We must pray and we must challenge, but the dark underside of continually dwelling here is that we are consumed with anger and hatred and fear… and it is a vicious cycle that we are continually sucked into. The very things that we are trying to get rid of, that we pray to get rid of, are the very things we keep holding onto. That’s not the way of Christ and it shouldn’t be the way of those who follow him.
If we aren’t in a state of frenzy, we are trying to find peace in the wrong places by zoning out, drinking & eating too much, and all other sorts of things. This isn’t helpful either. We seem to be living lives similar to the people in Colossae. Paul is hoping to have them see things, and thus live differently. The specifics may be different, but the solution is the same. Eugene Peterson interprets Paul’s words this way. Listen to them again in a slightly different way.
“Sisters and brothers, if you are serious about living this new resurrection life with Christ, act like it. Pursue the things over which Christ presides. Don’t shuffle along, eyes to the ground, absorbed with things right in front of you. Look up and be alert to what is going on around Christ– that’s where the action is. See things from his perspective. Your old life is dead. Your new life, which is your real life– even though invisible to spectators– is with Christ in God. Christ is your real life. When Christ shows up again on this earth, you’ll show up too–the real you, the glorious you. Meanwhile, be content with obscurity, like Christ.”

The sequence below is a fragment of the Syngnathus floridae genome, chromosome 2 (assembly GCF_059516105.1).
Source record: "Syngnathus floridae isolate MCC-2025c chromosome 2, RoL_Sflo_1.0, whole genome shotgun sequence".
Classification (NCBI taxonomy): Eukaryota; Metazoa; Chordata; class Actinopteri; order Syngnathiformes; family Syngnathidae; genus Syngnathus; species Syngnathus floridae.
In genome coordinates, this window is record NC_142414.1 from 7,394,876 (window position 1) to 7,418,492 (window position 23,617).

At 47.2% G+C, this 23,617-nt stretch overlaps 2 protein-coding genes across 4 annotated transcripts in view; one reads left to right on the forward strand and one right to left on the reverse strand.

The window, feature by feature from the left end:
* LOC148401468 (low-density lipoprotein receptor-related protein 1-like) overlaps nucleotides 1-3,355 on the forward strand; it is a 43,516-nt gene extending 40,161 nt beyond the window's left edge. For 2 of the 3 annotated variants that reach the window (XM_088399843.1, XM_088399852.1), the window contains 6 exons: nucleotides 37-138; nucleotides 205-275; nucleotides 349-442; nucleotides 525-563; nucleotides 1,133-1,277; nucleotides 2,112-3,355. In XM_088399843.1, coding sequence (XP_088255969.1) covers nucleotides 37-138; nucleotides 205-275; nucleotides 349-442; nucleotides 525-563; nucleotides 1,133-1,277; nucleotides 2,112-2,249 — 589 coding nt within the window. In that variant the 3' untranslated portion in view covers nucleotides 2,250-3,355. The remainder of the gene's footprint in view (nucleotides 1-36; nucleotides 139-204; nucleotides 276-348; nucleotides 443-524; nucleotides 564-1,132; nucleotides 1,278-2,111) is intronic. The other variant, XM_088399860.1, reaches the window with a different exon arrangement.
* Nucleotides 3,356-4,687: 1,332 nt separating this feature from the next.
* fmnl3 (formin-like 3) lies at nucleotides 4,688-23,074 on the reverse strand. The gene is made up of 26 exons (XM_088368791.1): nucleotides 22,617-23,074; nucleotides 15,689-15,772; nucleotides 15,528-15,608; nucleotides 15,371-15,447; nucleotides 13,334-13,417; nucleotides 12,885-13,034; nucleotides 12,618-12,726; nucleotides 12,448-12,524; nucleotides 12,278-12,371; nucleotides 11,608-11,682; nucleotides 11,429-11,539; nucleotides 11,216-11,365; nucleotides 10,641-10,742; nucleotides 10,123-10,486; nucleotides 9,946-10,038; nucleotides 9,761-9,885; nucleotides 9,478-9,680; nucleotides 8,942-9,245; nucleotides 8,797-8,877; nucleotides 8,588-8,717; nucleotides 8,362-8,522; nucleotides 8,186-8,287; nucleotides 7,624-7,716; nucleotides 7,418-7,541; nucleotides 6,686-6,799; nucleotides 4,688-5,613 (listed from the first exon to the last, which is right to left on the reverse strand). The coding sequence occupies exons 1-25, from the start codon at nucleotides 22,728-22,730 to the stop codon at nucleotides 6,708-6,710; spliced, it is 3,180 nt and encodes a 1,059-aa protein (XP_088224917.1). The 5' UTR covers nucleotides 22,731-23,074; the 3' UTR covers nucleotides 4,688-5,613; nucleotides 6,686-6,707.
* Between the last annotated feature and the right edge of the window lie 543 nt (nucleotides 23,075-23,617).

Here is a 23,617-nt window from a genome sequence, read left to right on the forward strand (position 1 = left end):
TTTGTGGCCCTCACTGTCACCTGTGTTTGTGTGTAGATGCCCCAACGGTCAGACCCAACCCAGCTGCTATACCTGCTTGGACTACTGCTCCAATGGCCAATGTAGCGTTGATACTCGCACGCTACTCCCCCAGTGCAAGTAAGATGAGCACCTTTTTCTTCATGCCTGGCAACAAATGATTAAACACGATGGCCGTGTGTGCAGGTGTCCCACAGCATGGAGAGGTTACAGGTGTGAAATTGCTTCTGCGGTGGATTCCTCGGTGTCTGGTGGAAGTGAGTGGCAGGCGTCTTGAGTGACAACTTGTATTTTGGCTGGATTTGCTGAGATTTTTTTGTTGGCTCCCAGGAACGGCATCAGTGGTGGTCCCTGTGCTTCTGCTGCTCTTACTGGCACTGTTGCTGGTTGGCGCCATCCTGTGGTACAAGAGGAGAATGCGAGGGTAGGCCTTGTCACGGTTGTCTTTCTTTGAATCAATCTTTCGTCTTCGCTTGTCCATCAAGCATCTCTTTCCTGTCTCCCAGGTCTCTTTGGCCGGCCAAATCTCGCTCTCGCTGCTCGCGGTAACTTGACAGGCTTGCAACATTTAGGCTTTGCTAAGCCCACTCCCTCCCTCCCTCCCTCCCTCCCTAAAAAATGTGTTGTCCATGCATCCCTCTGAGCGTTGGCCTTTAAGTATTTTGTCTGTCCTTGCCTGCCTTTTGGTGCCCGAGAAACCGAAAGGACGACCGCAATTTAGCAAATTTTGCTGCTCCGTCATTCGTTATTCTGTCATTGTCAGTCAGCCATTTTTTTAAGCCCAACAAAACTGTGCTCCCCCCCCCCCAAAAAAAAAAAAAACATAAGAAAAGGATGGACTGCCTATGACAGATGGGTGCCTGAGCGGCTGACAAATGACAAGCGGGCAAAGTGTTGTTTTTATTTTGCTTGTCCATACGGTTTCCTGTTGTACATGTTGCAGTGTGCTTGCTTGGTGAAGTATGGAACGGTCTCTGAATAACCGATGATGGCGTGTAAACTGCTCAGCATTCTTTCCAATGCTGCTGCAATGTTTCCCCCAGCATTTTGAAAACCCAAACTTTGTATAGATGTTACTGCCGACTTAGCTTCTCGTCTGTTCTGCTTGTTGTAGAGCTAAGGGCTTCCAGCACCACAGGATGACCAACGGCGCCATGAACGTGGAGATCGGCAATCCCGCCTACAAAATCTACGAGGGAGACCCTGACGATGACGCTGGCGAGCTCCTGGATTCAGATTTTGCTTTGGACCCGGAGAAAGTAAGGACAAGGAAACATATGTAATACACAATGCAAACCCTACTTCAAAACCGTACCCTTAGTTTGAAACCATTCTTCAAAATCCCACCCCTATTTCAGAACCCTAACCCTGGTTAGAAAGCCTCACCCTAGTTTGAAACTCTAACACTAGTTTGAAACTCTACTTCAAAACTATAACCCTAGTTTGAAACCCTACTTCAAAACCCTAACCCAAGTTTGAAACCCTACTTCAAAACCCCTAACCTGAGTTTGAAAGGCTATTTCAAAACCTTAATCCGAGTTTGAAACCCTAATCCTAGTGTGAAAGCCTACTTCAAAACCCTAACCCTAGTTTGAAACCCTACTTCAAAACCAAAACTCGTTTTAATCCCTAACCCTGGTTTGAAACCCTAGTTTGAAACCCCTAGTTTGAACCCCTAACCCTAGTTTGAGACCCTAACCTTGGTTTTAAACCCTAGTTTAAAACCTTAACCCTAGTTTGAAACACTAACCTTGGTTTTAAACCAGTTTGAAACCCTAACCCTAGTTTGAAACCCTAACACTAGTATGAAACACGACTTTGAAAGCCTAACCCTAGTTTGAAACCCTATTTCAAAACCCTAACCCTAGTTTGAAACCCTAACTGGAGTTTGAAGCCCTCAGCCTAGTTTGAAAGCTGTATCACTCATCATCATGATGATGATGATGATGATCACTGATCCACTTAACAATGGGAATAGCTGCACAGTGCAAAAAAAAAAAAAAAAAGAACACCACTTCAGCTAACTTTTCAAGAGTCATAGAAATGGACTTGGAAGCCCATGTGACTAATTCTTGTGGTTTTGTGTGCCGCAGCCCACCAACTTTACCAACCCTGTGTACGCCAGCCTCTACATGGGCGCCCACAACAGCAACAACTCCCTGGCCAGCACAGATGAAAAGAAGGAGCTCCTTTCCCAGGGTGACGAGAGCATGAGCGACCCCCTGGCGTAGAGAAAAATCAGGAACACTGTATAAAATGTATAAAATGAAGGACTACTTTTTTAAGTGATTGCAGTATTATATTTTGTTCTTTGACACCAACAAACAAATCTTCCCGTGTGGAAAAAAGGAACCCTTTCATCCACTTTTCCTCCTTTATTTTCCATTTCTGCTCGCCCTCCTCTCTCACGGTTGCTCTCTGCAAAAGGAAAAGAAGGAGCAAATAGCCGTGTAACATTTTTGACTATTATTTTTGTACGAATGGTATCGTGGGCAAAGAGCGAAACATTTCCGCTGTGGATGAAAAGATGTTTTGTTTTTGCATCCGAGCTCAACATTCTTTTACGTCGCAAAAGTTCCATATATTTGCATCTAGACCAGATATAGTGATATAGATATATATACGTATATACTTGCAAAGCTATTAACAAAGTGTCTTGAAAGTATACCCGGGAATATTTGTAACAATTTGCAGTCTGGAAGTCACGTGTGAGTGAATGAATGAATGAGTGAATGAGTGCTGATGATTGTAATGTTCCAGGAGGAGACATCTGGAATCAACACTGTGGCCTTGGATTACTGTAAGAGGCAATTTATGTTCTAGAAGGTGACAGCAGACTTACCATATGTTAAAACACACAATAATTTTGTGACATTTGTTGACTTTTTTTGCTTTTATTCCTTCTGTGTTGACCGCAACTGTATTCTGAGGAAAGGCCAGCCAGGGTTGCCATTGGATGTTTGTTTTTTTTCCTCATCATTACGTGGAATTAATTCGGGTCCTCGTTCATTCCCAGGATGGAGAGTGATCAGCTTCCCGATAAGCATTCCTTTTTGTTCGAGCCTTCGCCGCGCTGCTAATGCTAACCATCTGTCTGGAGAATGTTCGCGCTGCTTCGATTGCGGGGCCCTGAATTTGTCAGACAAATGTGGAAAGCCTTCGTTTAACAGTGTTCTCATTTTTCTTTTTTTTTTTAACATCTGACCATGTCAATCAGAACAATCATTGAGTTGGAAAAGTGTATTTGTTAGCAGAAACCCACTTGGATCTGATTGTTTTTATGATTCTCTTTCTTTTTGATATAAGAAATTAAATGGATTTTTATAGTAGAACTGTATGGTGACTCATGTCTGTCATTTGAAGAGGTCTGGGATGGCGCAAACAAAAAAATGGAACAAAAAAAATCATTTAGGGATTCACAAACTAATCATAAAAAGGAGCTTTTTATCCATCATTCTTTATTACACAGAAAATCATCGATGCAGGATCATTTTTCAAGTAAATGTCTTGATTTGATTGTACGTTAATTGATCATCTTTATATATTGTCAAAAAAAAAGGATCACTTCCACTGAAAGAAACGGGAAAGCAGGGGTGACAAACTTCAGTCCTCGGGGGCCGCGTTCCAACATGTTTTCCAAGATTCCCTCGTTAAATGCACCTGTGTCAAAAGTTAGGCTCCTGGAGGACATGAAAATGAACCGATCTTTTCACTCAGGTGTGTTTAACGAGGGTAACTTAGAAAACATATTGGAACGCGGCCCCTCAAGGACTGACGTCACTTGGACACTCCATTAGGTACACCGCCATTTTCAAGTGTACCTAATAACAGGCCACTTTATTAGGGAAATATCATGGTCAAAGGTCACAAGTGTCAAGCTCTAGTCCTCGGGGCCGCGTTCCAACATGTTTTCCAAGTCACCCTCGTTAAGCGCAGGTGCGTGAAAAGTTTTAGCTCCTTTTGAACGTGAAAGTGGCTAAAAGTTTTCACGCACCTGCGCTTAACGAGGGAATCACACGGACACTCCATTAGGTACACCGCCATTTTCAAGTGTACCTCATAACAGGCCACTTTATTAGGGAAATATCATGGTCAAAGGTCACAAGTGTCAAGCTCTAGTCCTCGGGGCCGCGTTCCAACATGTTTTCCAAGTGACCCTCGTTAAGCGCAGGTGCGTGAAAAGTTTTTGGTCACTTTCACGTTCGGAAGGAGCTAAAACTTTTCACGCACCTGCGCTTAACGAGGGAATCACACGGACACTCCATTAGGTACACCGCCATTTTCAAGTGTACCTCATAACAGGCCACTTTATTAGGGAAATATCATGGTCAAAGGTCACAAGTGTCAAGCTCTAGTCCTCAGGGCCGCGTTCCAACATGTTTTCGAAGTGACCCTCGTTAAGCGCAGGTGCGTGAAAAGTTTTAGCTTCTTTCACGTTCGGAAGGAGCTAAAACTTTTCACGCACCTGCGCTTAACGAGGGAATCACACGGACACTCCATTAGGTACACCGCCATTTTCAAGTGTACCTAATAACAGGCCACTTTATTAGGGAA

That means killing off everything connected with the way of death, sexual promiscuity, impurity, lust, doing whatever you feel like whenever you feel like it and grabbing whatever attracts your fancy. That’s a life shaped by things and feelings instead of by God. It’s because of this kind of thing that God is about to explode in anger. It wasn’t long ago that you were doing all that stuff and not knowing any better, but you know better now. So make sure it’s all gone for good, bad temper, irritability, meanness, profanity and dirty talk. Don’t lie to one another. You are done with that old life. It’s like a filthy set of ill-fitting clothes you’ve stripped off and put in the fire. Now you’re dressed in a new wardrobe. Every item of your new way of life is custom made by the Creator. It has a designer label on it. All the old fashions are now obsolete. Words like Jewish and non-Jewish, religious and irreligious, inside and outsider, civilized and uncouth, slave and free mean nothing. From now on everyone is defined by Christ. Everyone is included in Christ. So, dressed by God for this new life of love, put on the wardrobe God picked out for you.” *
I love these words…they build up rather than tear down. They choose life, not death. Love, not hatred. Truth, not lies. Courage, not fear and they re-orient us to God’s love and image of us. How God sees us, the best of us, the hope in us. Hold on to that when fear and anger and disgust and despair seem to cover you like dirty rag… Throw them off and burn them in a fire. Catch yourself when you’re angry, catch when you have that horrible feeling in the pit of your stomach that is fear, throw it all away. Remind yourself, remember yourself, re-member yourself to Christ. Those are your new clothes, those are the things we need to remember when the onslaught of everything that’s going on around us seems to overwhelm. Be of Christ, be a follower of Christ who throws the old ugliness away to be adorned with God’s new and glorious clothes for us.
Then swirl and twirl and dance and give thanks to God.
*Peterson, Eugene, The Message, 2006. Colossians 3:1-11
(C) The Reverend Patty Baker